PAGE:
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Climatic Change

, Volume 107, Issue 1–2, pp 129–146 | Cite as

Assessment of sea level rise impacts on human population and real property in the Florida Keys

  • Keqi Zhang
  • John Dittmar
  • Michael Ross
  • Chris Bergh
Article

Abstract

The potential impacts of sea level rise (SLR) on 95% of the land areas of the Florida Keys were estimated through analysis of a digital elevation model (DEM) derived from airborne light detection and ranging (LiDAR) measurements in a geographic information system. The topographic detail of the LiDAR DEM allowed projections of land, population, and property inundation in 0.15 m increments across a broad range of SLR scenarios for the next century. The results showed that a 0.6 m SLR by 2100 would inundate about 70% of the total land surface, but smaller percentages of the population (17%) and real property (12%). A 1.5 m rise in sea level during the same period would inundate 91% of the land surface, 71% of the population and 68% of property in the study area. Comparison of inundation dynamics indicates that the Lower Florida Keys are more susceptible to SLR than the Upper Florida Keys. The inundation dynamics exhibit non-linear behavior and demonstrate tipping points in inundation processes beyond which the inundation of land, population, and property speeds up. Acceleration of SLR will amplify the non-linear inundation, causing tipping points to be reached sooner.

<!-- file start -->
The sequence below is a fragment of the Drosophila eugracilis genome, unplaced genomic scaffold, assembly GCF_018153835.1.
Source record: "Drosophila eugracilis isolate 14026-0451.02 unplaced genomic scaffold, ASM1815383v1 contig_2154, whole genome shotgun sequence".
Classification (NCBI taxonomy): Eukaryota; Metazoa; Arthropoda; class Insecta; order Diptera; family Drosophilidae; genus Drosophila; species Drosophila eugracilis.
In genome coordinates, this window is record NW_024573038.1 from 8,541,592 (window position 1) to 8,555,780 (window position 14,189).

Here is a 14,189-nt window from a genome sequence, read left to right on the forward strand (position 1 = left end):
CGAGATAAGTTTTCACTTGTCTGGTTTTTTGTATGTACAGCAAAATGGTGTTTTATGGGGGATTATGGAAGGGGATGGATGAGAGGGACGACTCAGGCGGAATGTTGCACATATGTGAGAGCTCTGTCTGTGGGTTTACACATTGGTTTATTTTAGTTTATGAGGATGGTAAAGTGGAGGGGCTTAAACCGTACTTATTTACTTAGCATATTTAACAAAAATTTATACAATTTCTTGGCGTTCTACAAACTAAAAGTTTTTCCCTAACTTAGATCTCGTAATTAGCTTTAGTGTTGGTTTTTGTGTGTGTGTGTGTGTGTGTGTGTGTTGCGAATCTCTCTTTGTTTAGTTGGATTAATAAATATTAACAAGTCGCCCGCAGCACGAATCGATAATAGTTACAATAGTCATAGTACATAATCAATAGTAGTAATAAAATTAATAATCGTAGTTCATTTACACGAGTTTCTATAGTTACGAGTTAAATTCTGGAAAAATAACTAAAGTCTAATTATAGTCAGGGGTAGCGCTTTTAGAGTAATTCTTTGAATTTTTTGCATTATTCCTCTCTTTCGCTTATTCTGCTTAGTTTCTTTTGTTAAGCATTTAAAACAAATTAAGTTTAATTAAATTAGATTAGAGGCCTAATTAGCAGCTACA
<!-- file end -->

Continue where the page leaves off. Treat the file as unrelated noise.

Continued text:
Keywords

Monroe County Hypsometric Curve Inundation Process LiDAR Digital Elevation Model Airborne Light Detection 
These keywords were added by machine and not by the authors. This process is experimental and the keywords may be updated as the learning algorithm improves.

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Copyright information

© Springer Science+Business Media B.V. 2011

Authors and Affiliations

  • Keqi Zhang
    • 1
    • 2
  • John Dittmar
    • 1
  • Michael Ross
    • 1
    • 3
  • Chris Bergh
    • 4
  1. 1.Department of Earth and EnvironmentFlorida International UniversityMiamiUSA
  2. 2.International Hurricane Research CenterFlorida International UniversityMiamiUSA
  3. 3.Southeast Environmental Research CenterFlorida International UniversityMiamiUSA
  4. 4.The Nature Conservancy-Florida KeysSummerland KeyUSA

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